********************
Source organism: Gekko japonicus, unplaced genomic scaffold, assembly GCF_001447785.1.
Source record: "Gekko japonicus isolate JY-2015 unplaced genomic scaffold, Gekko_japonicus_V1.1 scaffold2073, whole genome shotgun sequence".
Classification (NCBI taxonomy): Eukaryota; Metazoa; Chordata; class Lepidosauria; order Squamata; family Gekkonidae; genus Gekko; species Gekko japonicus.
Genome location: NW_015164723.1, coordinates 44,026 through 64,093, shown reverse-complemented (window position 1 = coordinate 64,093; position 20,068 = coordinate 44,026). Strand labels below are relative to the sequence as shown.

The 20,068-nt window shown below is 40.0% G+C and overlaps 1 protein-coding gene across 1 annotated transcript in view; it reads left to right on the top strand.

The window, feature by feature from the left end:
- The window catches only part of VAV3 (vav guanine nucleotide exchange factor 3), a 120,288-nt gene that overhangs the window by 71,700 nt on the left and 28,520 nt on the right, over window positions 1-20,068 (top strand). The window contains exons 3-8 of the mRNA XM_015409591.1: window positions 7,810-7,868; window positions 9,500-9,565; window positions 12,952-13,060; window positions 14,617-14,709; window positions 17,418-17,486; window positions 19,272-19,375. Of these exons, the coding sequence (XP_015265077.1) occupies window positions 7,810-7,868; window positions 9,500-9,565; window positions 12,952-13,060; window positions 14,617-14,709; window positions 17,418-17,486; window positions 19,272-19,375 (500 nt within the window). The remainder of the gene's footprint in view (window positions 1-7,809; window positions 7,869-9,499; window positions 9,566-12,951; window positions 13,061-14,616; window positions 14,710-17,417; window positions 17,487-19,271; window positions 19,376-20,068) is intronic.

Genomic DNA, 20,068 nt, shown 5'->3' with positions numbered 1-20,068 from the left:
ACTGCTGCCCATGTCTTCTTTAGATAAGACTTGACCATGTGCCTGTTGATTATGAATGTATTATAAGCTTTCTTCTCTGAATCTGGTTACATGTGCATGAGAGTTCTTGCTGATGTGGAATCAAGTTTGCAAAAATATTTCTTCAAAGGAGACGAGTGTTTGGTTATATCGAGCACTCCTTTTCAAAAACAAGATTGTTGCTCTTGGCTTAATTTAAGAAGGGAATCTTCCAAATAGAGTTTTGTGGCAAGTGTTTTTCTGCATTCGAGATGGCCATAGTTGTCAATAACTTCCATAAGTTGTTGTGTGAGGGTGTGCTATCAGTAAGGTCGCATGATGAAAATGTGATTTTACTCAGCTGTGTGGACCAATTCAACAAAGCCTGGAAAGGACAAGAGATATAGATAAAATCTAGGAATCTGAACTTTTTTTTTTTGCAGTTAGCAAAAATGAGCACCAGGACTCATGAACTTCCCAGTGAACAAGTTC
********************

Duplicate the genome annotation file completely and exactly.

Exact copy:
Source organism: Gekko japonicus, unplaced genomic scaffold, assembly GCF_001447785.1.
Source record: "Gekko japonicus isolate JY-2015 unplaced genomic scaffold, Gekko_japonicus_V1.1 scaffold2073, whole genome shotgun sequence".
Classification (NCBI taxonomy): Eukaryota; Metazoa; Chordata; class Lepidosauria; order Squamata; family Gekkonidae; genus Gekko; species Gekko japonicus.
Genome location: NW_015164723.1, coordinates 44,026 through 64,093, shown reverse-complemented (window position 1 = coordinate 64,093; position 20,068 = coordinate 44,026). Strand labels below are relative to the sequence as shown.

The 20,068-nt window shown below is 40.0% G+C and overlaps 1 protein-coding gene across 1 annotated transcript in view; it reads left to right on the top strand.

The window, feature by feature from the left end:
- The window catches only part of VAV3 (vav guanine nucleotide exchange factor 3), a 120,288-nt gene that overhangs the window by 71,700 nt on the left and 28,520 nt on the right, over window positions 1-20,068 (top strand). The window contains exons 3-8 of the mRNA XM_015409591.1: window positions 7,810-7,868; window positions 9,500-9,565; window positions 12,952-13,060; window positions 14,617-14,709; window positions 17,418-17,486; window positions 19,272-19,375. Of these exons, the coding sequence (XP_015265077.1) occupies window positions 7,810-7,868; window positions 9,500-9,565; window positions 12,952-13,060; window positions 14,617-14,709; window positions 17,418-17,486; window positions 19,272-19,375 (500 nt within the window). The remainder of the gene's footprint in view (window positions 1-7,809; window positions 7,869-9,499; window positions 9,566-12,951; window positions 13,061-14,616; window positions 14,710-17,417; window positions 17,487-19,271; window positions 19,376-20,068) is intronic.

Genomic DNA, 20,068 nt, shown 5'->3' with positions numbered 1-20,068 from the left:
ACTGCTGCCCATGTCTTCTTTAGATAAGACTTGACCATGTGCCTGTTGATTATGAATGTATTATAAGCTTTCTTCTCTGAATCTGGTTACATGTGCATGAGAGTTCTTGCTGATGTGGAATCAAGTTTGCAAAAATATTTCTTCAAAGGAGACGAGTGTTTGGTTATATCGAGCACTCCTTTTCAAAAACAAGATTGTTGCTCTTGGCTTAATTTAAGAAGGGAATCTTCCAAATAGAGTTTTGTGGCAAGTGTTTTTCTGCATTCGAGATGGCCATAGTTGTCAATAACTTCCATAAGTTGTTGTGTGAGGGTGTGCTATCAGTAAGGTCGCATGATGAAAATGTGATTTTACTCAGCTGTGTGGACCAATTCAACAAAGCCTGGAAAGGACAAGAGATATAGATAAAATCTAGGAATCTGAACTTTTTTTTTTTGCAGTTAGCAAAAATGAGCACCAGGACTCATGAACTTCCCAGTGAACAAGTTC